Despite consistently falling reader engagement, independent bookstores are surviving -- and even thriving -- in South Korea.
"In the past decade, the percentage of people reading at least one book a year plummeted from 72.2 percent in 2013 to 46.9 percent in 2021. Yet, with today's diverse avenues for accessing information, the decline of traditional book reading might not be as significant as we think," said Baek Won-geun, the brain behind 15 of Korea's biannual National Reading Surveys since 1993 conducted under the oversight of the Ministry of Culture, Sports and Tourism.
After his tenure at the Korean Publishing Research Institute, he founded the Center for Societal and Literary Ecosystem Research in 2015. However, he won't oversee the 2023 report due later this year.
"Books have evolved to represent community more than just knowledge. Engaging with authors and even creating and publishing one's work to share within specific communities can be considered a form of 'reading'-related activity," he added.
One only needs to meander through Seoul's bustling streets to witness this paradigm shift, epitomized by the burgeoning indie bookstore scene. These charming brick-and-mortar stores, often sandwiched between imposing commercial buildings, offer curated literary experiences.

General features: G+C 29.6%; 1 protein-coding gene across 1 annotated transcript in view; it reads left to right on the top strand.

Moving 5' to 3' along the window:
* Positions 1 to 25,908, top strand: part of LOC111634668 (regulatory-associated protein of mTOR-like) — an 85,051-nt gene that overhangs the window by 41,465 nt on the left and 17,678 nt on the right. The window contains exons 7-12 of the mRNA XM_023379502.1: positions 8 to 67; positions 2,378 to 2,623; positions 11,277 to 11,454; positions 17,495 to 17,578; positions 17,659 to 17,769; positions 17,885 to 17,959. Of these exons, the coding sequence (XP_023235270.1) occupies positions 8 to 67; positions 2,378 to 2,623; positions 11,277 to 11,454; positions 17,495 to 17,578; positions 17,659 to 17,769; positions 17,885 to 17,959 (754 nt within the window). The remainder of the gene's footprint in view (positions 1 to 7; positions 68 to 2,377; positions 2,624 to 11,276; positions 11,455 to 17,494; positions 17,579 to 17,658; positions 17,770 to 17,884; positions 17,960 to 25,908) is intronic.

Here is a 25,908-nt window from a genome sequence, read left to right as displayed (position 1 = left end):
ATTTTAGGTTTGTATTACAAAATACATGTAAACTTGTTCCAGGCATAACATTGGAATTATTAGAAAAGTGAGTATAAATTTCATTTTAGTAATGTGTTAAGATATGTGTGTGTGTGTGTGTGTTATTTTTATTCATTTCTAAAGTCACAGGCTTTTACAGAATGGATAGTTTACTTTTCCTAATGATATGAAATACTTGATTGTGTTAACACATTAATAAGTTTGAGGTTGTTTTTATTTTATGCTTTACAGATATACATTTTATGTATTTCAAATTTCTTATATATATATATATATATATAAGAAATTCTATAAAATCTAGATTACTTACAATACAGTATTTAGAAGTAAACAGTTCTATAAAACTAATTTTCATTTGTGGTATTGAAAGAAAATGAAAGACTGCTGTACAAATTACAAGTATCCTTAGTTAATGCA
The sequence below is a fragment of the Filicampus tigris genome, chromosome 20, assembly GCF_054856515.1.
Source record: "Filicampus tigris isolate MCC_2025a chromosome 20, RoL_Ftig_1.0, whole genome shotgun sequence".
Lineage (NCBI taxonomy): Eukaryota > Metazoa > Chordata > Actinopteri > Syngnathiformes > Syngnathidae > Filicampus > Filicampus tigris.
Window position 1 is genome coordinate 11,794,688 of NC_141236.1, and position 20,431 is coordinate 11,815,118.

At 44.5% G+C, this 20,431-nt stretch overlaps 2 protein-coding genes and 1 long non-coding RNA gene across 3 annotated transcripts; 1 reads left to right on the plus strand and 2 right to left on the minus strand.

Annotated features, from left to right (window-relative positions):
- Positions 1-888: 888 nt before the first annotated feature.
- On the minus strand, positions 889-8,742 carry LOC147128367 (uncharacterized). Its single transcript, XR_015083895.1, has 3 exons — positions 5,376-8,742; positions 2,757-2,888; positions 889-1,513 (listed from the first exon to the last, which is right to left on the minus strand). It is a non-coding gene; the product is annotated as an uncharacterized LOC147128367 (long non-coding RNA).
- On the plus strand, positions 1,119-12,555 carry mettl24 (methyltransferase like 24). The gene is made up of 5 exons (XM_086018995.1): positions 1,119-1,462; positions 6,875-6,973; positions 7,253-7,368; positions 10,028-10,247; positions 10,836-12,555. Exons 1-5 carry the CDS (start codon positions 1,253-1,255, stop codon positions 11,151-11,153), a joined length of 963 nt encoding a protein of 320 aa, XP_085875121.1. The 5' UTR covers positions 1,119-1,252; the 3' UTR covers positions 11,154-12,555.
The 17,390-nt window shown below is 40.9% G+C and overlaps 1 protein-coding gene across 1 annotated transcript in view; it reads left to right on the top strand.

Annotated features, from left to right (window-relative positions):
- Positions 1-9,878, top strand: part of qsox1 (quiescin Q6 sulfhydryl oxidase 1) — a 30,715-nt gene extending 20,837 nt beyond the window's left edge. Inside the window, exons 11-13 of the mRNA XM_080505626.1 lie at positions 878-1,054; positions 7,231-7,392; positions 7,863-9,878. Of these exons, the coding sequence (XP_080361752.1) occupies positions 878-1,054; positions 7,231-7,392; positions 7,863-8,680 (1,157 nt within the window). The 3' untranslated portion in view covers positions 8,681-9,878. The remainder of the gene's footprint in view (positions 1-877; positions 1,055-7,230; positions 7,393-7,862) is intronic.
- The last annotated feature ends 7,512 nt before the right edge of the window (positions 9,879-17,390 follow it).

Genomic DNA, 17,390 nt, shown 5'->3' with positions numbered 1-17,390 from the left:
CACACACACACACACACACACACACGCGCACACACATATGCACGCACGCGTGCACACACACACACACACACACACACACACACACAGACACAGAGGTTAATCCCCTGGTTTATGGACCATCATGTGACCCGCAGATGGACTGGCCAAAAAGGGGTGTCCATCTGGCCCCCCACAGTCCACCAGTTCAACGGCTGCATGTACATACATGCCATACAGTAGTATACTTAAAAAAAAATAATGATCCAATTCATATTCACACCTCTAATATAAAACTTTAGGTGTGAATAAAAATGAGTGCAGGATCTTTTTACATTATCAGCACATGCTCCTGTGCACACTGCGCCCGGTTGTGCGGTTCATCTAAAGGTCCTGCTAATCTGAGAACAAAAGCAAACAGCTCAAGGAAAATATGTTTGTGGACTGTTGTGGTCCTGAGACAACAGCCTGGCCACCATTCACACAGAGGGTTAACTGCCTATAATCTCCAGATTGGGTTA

Particularly in storied neighborhoods like Haebangchon in Seoul’s Yongsan district, one finds these repositories of unique titles. From a mere 97 in 2015, the number of indie bookstores across Korea rose to 815 by 2022 -- an 8.4-fold rise in just seven years, as recorded by Dongneseojeom, a data analytics firm specializing in this niche sector.
Catering to creators
Unlike mega bookstore chains stocked with mainstream titles, these shops curate selections from indie presses, serving both as havens for authors and vital distribution channels. Initially, the indie publishing scene was mostly comprised of young innovators producing visually centric content like posters and postcards. Today, a diverse array of creators contributes novels, essays and travelogues, increasingly blurring the line between indie and mainstream.
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